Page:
Despite an influx of 1.2m refugees over the past two years, Germany’s population faces near-irreversible decline. According to predictions from the UN in 2015, two in five Germans will be over 60 by 2050 and Europe’s oldest country will have shrunk to 75m from 82m. Since the 1970s, more Germans have been dying than are born. Fewer births and longer lives are a problem for most rich countries. But the consequences are more acute for Germany, where birth rates are lower than in Britain and France.

If Germany is a warning for others, its eastern part is a warning for its west. If it were still a country, East...

Japan's labour market is tight. So why aren’t wages rising?

Thu, 04/06/2017 - 14:42

TRIMLY DRESSED deliverymen, polite and punctual, are ubiquitous in Japan. So it was shocking to see one of them kicking his parcels and hurling his trolley outside a block of Tokyo flats after apparently finding no one at home. Captured on a camera phone last December, this incident of “parcel rage” went viral, forcing Sagawa Express, one of Japan’s biggest delivery companies, to say sorry to its customers. Many Japanese will have felt sympathy, though, for the video’s frazzled star.

Over 10% of the country’s firms admit that some workers frequently put in more than 100 hours of overtime in a month. A manager at a nuclear plant in Fukui prefecture worked twice that long in February 2016 before killing himself two months later. The problem is especially acute in low-skilled service industries. Over the past two decades, e-commerce has vastly increased the number of parcels handled by firms like Sagawa. Last year, one employee committed suicide after being violently bullied by his boss.

In a survey in 2015 by the Japan Institute of Labour Policy and Training, some workers blamed their own lack of ability for why they put in so many extra hours. Others...

Donald Trump’s review of trade deficits is a blast from the past

Thu, 04/06/2017 - 14:42

“WE are in a trade war,” said Wilbur Ross, Donald Trump’s commerce secretary, on March 31st. That day Mr Trump duly loosed off a couple of warning shots, announcing two trade-related executive orders. (He forgot to sign them in the ceremony itself.) As tactics go, this was hardly shock and awe. Rather, it was supposed to suggest that nastier weaponry is on the way.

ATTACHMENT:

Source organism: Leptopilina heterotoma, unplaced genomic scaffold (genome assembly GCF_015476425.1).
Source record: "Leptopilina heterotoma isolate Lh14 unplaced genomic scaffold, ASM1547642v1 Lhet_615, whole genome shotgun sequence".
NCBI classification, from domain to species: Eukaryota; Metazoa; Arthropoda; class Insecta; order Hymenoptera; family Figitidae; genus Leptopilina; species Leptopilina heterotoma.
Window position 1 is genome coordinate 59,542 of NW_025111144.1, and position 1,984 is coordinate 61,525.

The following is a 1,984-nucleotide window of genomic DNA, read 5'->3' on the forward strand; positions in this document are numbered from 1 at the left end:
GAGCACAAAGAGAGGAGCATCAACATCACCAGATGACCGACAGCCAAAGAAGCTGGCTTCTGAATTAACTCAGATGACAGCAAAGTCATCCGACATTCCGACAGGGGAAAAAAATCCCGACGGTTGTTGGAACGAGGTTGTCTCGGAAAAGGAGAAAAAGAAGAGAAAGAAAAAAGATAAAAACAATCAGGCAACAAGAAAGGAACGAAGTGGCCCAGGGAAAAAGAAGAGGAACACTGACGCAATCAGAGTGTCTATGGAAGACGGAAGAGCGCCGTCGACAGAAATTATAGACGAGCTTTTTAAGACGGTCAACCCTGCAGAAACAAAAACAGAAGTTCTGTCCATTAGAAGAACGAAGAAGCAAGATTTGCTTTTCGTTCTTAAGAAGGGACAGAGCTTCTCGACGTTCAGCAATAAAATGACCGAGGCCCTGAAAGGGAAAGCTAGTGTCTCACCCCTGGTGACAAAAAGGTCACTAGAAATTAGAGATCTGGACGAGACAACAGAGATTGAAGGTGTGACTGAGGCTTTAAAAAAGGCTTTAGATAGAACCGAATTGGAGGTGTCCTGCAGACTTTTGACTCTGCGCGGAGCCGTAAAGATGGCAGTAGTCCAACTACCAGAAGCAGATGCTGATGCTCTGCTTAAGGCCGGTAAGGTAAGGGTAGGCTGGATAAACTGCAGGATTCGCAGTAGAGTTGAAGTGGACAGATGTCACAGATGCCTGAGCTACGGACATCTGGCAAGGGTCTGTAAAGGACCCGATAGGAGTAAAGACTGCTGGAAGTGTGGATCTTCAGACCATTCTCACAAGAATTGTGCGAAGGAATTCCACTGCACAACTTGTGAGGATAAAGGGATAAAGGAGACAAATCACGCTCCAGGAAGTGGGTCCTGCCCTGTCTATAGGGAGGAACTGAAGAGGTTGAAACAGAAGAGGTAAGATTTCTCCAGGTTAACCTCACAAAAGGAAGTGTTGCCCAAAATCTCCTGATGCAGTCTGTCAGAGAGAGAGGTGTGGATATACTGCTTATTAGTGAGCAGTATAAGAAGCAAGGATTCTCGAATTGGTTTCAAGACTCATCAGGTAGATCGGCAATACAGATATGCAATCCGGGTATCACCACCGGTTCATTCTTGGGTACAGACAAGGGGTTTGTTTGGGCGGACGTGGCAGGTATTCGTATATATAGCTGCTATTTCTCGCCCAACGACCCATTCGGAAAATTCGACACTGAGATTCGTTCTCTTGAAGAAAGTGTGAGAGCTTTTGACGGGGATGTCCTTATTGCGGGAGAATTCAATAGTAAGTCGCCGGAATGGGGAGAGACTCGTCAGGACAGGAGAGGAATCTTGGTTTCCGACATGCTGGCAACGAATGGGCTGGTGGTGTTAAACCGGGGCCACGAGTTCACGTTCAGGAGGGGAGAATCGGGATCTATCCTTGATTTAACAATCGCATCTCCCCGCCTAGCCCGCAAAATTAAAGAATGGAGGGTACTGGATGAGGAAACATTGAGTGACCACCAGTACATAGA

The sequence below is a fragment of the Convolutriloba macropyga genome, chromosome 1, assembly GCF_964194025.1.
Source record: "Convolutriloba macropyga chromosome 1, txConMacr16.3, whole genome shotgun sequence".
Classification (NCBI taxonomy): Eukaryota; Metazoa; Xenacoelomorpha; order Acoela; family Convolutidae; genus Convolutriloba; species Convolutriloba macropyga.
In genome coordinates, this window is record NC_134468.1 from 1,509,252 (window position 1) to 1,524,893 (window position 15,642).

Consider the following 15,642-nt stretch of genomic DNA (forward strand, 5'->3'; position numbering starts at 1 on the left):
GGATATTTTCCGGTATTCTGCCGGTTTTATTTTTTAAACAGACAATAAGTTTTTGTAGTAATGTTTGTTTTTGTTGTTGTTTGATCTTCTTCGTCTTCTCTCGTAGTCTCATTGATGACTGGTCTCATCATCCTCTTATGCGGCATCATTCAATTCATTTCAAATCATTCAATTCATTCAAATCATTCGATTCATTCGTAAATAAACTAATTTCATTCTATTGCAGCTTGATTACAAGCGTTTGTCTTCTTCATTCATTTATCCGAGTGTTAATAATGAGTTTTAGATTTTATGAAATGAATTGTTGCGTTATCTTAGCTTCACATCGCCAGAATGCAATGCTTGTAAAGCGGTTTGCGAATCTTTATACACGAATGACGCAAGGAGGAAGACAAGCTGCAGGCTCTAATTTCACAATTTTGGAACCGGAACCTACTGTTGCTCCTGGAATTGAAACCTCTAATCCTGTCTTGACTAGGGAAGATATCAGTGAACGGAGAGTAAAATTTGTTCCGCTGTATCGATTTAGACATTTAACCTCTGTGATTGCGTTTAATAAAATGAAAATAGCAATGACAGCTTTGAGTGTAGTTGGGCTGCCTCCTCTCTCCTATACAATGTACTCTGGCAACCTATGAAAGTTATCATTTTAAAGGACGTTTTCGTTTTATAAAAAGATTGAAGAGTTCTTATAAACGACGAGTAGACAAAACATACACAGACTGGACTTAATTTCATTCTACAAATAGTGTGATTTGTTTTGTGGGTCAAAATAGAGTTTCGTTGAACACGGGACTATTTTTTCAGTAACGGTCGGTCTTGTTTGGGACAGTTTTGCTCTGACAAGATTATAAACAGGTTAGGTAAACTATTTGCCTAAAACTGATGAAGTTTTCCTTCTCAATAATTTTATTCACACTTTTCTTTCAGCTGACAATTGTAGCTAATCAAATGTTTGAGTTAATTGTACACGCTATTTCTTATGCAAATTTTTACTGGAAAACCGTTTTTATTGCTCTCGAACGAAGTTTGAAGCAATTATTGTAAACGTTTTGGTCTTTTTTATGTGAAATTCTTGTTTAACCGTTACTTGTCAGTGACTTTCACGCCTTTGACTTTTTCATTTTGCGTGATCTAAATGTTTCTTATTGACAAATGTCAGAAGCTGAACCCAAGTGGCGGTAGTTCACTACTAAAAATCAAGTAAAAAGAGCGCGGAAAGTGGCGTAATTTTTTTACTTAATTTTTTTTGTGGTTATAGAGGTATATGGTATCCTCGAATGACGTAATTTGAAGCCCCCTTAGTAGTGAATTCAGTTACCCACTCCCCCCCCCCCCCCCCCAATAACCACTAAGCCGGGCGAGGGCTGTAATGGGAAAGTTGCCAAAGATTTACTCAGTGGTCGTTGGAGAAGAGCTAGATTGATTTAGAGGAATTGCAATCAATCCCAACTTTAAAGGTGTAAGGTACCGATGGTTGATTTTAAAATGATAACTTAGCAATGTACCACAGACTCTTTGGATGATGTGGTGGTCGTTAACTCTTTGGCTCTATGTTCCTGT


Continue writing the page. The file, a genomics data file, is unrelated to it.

The first executive order was aimed at making trade rulebreakers “face the consequences”. Some bits were vague: officials have 90 days to develop and implement a plan to combat customs violations. Others seemed trivial. The government has lost $2.3bn of revenue over 14 years from importers going bankrupt before paying duties; almost half of this relates to imports of fresh garlic and preserved mushrooms.

The second executive order seemed more in keeping with Mr Trump’s (trade) warmongering. Officials have 90 days to produce an “omnibus” report, naming the trading partners with which America had a “significant” trade deficit in goods in 2016 and shaming them if the reasons for that deficit are “unfair”. Based on what it finds, Mr Trump promised to “take necessary and lawful action”.

Top of...

How Chávez and Maduro have impoverished Venezuela

Thu, 04/06/2017 - 14:42

IT IS hard to convey the severity of Venezuela’s unfolding crisis. Its extent is astounding: the economy shrank by 10% last year, and will be 23% smaller than in 2013 by the end of this year, according to IMF forecasts. Inflation may exceed 1,600% this year. The human details are more poignant: over the past year around three-quarters of Venezuelans have lost weight, averaging 8.7kg per person, because of a scarcity of food. No war, foreign or civil, is to blame for this catastrophe. Venezuela did this to itself. And its woes are deepening, as the regime of President Nicolás Maduro lurches towards dictatorship. Fifty years ago, Venezuela was an example to the rest of Latin America, a relatively stable democracy and not much poorer than Britain. How did this tragedy occur?